Dhondup T. Rekjong is a Tibetan scholar and doctoral candidate in the Department of Religious Studies. His interest lies at the intersection of colonialism, modernity, religious studies, and 20th century Tibet. His research explores how a generation of scholars preserved and cultivated Tibetan Buddhism and language under Chinese rule. His writings have appeared in The Wall Street Journal, Chicago Tribune, The Journal of Asian Studies, The Journal of Cultural Anthropology, Lion’s Roar, The Treasury of Lives and others.
Cordelia Rizzo is a scholar, activist and maker. She is a PhD Candidate in Performance Studies. Her research studies how the sense of touch resists the work of militarized violence, such as enforced disappearances, through textile work and other types of activist performances in her native Mexico.
Andrew Saab is a PhD candidate in the Department of Political Science and an MS candidate in the Department of Statistics and Data Science. His interests lie in political economy, information economics, causal inference, computational social science and game theory. His research explores how institutional designs and electoral rules act as information structures that relay information to both voters and political elites, thus influencing election outcomes and strategic political behavior.
Mia Tuccillo is a PhD candidate in the Department of Earth and Planetary Sciences. Her research uses lake sediment cores from Greenland and northern Canada to determine how climate changes control the biological productivity of Arctic freshwater ecosystems and the current ramifications of these dynamics for water supplies in freshwater-limited Arctic communities.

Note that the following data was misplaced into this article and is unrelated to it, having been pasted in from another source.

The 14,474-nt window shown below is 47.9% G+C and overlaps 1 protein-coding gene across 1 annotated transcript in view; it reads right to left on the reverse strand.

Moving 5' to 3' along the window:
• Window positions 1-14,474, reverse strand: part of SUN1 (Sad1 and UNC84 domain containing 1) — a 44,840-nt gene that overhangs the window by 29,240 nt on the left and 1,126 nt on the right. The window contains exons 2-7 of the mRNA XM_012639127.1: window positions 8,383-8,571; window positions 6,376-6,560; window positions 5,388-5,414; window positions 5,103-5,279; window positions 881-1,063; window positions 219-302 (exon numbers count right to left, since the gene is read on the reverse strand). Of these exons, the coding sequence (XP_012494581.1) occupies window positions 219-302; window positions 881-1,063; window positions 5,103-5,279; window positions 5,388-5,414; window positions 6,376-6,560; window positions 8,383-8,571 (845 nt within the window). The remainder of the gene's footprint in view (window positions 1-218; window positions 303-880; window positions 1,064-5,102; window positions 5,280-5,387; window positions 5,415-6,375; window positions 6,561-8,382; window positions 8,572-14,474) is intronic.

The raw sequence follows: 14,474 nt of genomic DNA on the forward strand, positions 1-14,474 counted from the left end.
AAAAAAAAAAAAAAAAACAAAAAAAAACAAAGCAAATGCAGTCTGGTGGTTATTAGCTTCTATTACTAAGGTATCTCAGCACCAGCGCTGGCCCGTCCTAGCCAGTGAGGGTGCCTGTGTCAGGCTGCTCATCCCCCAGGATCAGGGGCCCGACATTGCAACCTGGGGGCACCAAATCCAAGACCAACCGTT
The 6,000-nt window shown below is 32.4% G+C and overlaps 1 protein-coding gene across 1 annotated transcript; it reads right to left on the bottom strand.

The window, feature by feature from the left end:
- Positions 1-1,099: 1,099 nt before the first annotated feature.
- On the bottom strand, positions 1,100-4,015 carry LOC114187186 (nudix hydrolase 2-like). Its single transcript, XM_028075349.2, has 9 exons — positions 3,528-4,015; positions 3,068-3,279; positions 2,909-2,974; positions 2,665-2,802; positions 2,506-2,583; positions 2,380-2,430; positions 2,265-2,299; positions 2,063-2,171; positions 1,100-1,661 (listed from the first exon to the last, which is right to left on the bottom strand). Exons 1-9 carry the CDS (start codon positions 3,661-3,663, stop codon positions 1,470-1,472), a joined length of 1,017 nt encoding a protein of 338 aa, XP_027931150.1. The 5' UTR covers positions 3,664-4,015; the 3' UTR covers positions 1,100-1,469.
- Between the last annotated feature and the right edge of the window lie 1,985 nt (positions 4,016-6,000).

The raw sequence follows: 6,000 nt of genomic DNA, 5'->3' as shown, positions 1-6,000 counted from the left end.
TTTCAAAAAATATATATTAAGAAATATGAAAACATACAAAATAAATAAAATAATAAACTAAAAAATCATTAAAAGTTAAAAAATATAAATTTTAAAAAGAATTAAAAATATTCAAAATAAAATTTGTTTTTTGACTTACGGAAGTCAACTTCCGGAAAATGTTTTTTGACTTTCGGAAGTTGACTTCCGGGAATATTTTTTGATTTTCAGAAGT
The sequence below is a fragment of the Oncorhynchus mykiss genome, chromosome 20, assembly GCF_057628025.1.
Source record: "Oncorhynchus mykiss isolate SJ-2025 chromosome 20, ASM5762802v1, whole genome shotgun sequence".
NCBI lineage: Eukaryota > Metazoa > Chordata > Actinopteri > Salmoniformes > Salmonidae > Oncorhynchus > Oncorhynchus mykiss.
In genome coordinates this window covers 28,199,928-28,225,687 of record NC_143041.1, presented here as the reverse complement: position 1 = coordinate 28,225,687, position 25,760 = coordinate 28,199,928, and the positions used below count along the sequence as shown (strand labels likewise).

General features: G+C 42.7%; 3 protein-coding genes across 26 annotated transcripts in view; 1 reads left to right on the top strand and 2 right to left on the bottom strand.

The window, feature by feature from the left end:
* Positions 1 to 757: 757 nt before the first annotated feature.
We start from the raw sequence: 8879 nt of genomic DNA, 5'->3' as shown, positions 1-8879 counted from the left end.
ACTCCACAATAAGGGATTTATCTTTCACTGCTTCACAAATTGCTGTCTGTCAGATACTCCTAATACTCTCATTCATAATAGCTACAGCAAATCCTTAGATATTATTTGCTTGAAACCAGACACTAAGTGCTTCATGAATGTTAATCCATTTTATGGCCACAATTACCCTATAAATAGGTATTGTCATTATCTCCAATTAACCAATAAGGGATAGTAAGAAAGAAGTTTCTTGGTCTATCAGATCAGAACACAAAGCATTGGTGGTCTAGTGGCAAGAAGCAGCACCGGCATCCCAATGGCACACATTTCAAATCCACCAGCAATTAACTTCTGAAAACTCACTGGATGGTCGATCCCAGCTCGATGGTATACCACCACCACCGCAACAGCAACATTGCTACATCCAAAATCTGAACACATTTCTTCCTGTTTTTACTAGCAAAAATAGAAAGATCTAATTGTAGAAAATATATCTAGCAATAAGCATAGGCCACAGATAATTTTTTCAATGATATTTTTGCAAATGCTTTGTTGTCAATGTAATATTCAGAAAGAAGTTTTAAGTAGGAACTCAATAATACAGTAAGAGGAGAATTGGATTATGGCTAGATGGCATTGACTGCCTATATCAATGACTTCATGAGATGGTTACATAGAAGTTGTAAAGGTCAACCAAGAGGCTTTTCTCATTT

Dinara Urazova, a native of Kazakhstan currently pursuing a dual-PhD in the Department of Political Science at Northwestern University and École Normale Supérieure, has studied and conducted research in seven countries, worked in the media and engaged in projects to better understand the deeper currents that drive social processes. She likes to sing, read, play with cats, have fun with her friends and family, and let her mind wander.
Plant Biology and Conservation Program, Weinberg College of Arts and Sciencesrafaelurbinac@gmail.com
Rafael Urbina-Casanova is a PhD candidate in the Plant Biology and Conservation Program. His research aims to improve seed production for ecological restoration and the recovery of threatened species. He uses modern genomic techniques to describe spatial patterns of genetic diversity that allow maximizing adaptability to climate change, while respecting “recent” evolutionary history of species.
Christian Vásquez Infante is a cultural promoter and a PhD candidate in the Department of Spanish and Portuguese. His research explores the role of grassroots literary projects in addressing violence and systemic racism in Colombia. He is deeply interested in researching and developing Public Humanities projects that foster connections between academia and other creative fields within the arts and culture sector.
Luna Vincent is a PhD candidate in theDepartment of Sociology studying how different systems of racial ideas shape racial justice social movement and race laws in the United States. Their dissertations specifically examines how French colonial racial ideas shaped Black American resistance to early Jim Crow segregation and racial violence at the turn of the 20th century.